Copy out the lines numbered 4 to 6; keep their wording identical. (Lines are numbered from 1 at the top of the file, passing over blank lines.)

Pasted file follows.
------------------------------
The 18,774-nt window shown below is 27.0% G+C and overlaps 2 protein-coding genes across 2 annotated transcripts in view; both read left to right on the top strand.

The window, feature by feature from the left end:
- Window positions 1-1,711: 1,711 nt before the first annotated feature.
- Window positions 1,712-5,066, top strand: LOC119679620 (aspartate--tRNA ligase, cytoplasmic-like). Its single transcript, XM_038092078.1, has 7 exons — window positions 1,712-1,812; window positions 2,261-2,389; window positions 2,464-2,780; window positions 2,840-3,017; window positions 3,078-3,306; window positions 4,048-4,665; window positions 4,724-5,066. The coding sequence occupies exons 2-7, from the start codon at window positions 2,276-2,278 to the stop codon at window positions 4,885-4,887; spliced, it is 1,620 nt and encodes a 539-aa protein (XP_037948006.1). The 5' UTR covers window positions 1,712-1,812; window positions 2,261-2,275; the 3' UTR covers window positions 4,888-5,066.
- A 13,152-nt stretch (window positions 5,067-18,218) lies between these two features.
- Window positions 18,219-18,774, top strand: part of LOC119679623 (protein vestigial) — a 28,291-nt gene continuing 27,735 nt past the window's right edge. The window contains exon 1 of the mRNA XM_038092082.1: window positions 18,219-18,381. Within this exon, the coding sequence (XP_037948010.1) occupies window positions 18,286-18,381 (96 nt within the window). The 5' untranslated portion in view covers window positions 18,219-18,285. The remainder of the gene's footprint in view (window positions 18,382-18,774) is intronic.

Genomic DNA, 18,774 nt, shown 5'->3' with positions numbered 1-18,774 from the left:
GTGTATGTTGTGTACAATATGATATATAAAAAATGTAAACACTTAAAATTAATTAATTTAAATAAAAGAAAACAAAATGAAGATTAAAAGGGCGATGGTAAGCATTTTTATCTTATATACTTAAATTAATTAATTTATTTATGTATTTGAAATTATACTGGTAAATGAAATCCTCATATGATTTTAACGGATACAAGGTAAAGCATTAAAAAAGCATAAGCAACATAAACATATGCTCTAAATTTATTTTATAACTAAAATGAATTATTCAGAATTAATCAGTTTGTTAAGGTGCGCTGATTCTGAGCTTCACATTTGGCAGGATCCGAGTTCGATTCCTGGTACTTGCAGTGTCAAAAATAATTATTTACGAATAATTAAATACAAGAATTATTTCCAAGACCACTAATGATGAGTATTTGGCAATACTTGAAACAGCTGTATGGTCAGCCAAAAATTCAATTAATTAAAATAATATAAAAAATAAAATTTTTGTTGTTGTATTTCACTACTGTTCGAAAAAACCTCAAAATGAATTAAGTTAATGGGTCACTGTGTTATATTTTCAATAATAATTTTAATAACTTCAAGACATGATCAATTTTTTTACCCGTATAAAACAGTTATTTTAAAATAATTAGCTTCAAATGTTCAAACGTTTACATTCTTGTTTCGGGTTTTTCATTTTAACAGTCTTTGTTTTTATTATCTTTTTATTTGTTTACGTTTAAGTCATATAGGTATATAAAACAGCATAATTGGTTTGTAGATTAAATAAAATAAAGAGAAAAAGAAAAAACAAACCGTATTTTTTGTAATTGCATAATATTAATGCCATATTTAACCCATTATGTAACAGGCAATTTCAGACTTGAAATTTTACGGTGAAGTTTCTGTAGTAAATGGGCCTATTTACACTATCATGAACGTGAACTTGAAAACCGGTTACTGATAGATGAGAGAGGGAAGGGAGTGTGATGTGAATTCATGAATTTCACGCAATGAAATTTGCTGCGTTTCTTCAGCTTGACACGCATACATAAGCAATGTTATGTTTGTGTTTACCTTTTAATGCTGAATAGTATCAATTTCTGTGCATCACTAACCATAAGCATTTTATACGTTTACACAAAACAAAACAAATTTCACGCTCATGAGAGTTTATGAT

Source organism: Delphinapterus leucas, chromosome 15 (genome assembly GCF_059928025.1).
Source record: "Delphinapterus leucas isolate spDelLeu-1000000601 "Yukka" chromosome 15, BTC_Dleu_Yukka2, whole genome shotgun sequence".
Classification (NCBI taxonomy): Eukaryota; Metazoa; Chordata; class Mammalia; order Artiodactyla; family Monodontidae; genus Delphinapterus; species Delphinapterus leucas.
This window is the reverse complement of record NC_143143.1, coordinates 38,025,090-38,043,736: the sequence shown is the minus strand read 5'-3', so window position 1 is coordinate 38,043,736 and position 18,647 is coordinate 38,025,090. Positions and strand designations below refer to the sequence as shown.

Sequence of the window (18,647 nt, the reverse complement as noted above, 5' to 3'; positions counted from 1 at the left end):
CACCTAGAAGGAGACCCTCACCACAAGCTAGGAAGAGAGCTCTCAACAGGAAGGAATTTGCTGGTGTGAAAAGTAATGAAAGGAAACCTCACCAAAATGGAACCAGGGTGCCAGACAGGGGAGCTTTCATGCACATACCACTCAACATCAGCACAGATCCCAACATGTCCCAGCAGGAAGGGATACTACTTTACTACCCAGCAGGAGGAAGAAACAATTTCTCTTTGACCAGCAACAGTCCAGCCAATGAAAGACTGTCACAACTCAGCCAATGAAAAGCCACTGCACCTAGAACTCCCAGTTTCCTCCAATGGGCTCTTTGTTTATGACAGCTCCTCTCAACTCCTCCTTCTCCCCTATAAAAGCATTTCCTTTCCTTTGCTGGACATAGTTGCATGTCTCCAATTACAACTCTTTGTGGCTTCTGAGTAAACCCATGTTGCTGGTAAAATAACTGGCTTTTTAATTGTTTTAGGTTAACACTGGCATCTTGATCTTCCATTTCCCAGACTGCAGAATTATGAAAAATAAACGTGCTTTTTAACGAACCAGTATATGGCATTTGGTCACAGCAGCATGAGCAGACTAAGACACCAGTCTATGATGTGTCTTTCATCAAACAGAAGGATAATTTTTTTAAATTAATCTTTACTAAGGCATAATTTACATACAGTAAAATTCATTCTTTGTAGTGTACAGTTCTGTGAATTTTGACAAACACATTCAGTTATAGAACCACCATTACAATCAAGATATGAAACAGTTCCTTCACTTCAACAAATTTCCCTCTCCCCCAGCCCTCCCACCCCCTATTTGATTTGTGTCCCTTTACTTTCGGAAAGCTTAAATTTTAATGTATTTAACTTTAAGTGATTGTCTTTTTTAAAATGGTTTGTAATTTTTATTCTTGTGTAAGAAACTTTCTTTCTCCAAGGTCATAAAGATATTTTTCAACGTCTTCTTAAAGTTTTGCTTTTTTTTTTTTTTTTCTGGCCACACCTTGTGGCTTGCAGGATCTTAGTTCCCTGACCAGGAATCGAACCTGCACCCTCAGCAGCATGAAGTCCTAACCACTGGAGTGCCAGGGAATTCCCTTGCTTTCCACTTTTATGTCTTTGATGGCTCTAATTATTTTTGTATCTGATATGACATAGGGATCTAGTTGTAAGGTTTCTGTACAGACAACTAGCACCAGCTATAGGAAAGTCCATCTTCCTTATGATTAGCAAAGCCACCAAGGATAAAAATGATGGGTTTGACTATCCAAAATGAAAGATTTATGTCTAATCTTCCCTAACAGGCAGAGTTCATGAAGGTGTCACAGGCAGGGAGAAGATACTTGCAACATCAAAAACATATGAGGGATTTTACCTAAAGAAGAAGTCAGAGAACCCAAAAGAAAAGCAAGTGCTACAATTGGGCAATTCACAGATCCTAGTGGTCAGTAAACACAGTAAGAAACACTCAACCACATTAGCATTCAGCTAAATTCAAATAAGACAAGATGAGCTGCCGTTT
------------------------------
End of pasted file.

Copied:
- Window positions 1,712-5,066, top strand: LOC119679620 (aspartate--tRNA ligase, cytoplasmic-like). Its single transcript, XM_038092078.1, has 7 exons — window positions 1,712-1,812; window positions 2,261-2,389; window positions 2,464-2,780; window positions 2,840-3,017; window positions 3,078-3,306; window positions 4,048-4,665; window positions 4,724-5,066. The coding sequence occupies exons 2-7, from the start codon at window positions 2,276-2,278 to the stop codon at window positions 4,885-4,887; spliced, it is 1,620 nt and encodes a 539-aa protein (XP_037948006.1). The 5' UTR covers window positions 1,712-1,812; window positions 2,261-2,275; the 3' UTR covers window positions 4,888-5,066.
- A 13,152-nt stretch (window positions 5,067-18,218) lies between these two features.
- Window positions 18,219-18,774, top strand: part of LOC119679623 (protein vestigial) — a 28,291-nt gene continuing 27,735 nt past the window's right edge. The window contains exon 1 of the mRNA XM_038092082.1: window positions 18,219-18,381. Within this exon, the coding sequence (XP_037948010.1) occupies window positions 18,286-18,381 (96 nt within the window). The 5' untranslated portion in view covers window positions 18,219-18,285. The remainder of the gene's footprint in view (window positions 18,382-18,774) is intronic.